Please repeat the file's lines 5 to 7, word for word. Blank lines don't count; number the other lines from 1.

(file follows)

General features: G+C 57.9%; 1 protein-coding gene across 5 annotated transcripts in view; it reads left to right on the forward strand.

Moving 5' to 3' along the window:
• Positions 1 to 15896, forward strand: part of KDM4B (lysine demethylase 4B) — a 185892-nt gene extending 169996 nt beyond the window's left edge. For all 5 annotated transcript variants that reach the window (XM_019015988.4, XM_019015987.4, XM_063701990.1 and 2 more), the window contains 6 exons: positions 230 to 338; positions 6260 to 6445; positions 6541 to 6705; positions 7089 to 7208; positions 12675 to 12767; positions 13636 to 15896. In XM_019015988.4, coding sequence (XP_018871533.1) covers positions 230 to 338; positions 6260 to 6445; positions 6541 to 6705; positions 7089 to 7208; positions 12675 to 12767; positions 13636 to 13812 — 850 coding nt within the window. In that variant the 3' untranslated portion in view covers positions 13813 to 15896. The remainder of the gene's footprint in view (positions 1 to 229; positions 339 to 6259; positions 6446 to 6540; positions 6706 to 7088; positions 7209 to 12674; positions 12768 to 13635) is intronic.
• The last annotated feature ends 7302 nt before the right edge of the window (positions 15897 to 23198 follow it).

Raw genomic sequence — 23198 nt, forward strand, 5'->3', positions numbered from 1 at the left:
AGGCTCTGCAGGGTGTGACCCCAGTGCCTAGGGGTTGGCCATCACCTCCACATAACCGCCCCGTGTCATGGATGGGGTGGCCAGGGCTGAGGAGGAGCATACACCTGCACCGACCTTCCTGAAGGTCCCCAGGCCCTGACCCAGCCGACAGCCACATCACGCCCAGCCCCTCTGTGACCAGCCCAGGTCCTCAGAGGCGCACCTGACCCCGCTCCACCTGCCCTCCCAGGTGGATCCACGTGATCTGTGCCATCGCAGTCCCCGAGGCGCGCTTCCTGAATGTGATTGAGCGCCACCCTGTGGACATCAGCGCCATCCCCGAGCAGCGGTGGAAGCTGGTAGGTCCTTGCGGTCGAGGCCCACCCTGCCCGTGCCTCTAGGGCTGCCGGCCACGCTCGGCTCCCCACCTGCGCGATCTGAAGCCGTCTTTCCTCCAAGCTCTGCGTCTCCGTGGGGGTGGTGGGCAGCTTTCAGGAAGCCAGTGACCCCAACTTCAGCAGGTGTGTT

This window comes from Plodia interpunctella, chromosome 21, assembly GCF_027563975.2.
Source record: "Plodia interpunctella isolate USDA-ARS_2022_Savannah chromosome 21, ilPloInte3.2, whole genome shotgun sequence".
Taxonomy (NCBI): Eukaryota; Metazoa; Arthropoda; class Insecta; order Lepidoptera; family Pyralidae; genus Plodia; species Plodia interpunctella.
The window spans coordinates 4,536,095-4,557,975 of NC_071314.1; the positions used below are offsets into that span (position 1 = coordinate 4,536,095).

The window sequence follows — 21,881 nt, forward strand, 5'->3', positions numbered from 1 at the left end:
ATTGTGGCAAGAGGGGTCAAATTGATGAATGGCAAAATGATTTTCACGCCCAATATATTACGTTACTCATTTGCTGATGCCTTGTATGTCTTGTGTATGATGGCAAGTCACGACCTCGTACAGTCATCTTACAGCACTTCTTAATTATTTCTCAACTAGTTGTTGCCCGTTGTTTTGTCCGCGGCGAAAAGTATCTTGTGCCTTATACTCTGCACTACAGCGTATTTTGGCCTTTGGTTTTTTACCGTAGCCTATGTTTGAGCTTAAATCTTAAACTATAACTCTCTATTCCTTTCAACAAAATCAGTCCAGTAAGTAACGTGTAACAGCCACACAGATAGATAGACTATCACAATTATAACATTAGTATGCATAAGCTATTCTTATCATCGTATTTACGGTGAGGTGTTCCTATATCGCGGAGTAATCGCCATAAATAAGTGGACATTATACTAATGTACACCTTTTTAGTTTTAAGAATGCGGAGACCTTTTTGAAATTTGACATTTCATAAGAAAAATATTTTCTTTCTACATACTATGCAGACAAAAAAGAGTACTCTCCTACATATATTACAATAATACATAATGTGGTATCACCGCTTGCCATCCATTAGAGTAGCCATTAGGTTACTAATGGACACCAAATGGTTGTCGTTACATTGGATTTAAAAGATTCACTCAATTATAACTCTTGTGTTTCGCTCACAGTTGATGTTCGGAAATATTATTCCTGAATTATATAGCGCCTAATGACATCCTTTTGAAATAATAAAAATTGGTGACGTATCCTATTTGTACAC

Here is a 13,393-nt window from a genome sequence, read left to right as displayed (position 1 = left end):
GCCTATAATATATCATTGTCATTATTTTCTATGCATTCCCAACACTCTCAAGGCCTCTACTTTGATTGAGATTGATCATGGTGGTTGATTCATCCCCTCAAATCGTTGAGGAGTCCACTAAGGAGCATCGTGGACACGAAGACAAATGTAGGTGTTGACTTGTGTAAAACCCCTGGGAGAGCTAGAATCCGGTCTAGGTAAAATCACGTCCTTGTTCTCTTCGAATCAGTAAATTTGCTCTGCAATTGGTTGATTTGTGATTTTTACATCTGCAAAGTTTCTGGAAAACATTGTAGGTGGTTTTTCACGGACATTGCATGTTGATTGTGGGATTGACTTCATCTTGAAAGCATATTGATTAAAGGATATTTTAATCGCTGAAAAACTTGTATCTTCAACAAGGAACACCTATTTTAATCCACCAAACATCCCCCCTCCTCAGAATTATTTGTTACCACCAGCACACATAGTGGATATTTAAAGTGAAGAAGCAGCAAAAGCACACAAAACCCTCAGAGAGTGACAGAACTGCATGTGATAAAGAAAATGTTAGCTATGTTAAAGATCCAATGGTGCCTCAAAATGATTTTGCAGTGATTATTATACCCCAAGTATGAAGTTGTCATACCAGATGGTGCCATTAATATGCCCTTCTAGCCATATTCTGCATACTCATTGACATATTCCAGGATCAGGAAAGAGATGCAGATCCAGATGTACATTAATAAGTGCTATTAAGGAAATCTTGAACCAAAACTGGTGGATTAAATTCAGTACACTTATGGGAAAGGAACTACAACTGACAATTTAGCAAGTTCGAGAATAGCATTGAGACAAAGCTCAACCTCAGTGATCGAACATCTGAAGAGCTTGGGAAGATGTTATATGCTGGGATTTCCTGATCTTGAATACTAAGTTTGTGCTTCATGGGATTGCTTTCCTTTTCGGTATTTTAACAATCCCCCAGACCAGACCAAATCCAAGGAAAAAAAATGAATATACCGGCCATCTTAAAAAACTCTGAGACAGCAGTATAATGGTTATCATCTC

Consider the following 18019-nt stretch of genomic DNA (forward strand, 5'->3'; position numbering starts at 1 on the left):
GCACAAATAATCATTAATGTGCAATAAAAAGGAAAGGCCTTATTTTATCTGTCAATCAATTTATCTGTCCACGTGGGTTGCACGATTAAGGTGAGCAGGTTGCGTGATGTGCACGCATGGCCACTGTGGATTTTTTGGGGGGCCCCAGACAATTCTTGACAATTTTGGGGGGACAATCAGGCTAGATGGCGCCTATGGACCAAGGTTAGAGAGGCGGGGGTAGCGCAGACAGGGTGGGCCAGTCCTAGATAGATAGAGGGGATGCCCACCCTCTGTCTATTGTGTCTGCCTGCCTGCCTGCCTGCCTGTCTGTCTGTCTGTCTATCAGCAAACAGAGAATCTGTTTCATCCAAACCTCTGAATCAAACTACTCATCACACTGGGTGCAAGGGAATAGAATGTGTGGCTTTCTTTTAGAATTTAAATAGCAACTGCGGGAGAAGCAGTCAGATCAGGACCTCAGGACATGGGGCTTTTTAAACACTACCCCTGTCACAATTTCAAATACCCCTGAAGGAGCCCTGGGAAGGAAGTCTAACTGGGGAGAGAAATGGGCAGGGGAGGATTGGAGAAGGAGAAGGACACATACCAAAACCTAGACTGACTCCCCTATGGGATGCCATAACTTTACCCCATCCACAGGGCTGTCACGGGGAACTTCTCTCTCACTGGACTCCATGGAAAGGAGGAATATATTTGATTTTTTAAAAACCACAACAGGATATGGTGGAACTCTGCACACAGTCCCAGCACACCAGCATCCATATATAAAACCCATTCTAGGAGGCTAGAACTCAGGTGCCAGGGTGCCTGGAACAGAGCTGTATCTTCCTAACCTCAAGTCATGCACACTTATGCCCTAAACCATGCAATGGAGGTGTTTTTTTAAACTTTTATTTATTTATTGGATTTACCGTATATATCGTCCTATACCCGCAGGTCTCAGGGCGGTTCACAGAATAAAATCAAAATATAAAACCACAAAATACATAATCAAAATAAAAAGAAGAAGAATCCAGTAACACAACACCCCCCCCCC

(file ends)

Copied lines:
Raw genomic sequence — 23198 nt, forward strand, 5'->3', positions numbered from 1 at the left:
AGGCTCTGCAGGGTGTGACCCCAGTGCCTAGGGGTTGGCCATCACCTCCACATAACCGCCCCGTGTCATGGATGGGGTGGCCAGGGCTGAGGAGGAGCATACACCTGCACCGACCTTCCTGAAGGTCCCCAGGCCCTGACCCAGCCGACAGCCACATCACGCCCAGCCCCTCTGTGACCAGCCCAGGTCCTCAGAGGCGCACCTGACCCCGCTCCACCTGCCCTCCCAGGTGGATCCACGTGATCTGTGCCATCGCAGTCCCCGAGGCGCGCTTCCTGAATGTGATTGAGCGCCACCCTGTGGACATCAGCGCCATCCCCGAGCAGCGGTGGAAGCTGGTAGGTCCTTGCGGTCGAGGCCCACCCTGCCCGTGCCTCTAGGGCTGCCGGCCACGCTCGGCTCCCCACCTGCGCGATCTGAAGCCGTCTTTCCTCCAAGCTCTGCGTCTCCGTGGGGGTGGTGGGCAGCTTTCAGGAAGCCAGTGACCCCAACTTCAGCAGGTGTGTT

This window comes from Plodia interpunctella, chromosome 21, assembly GCF_027563975.2.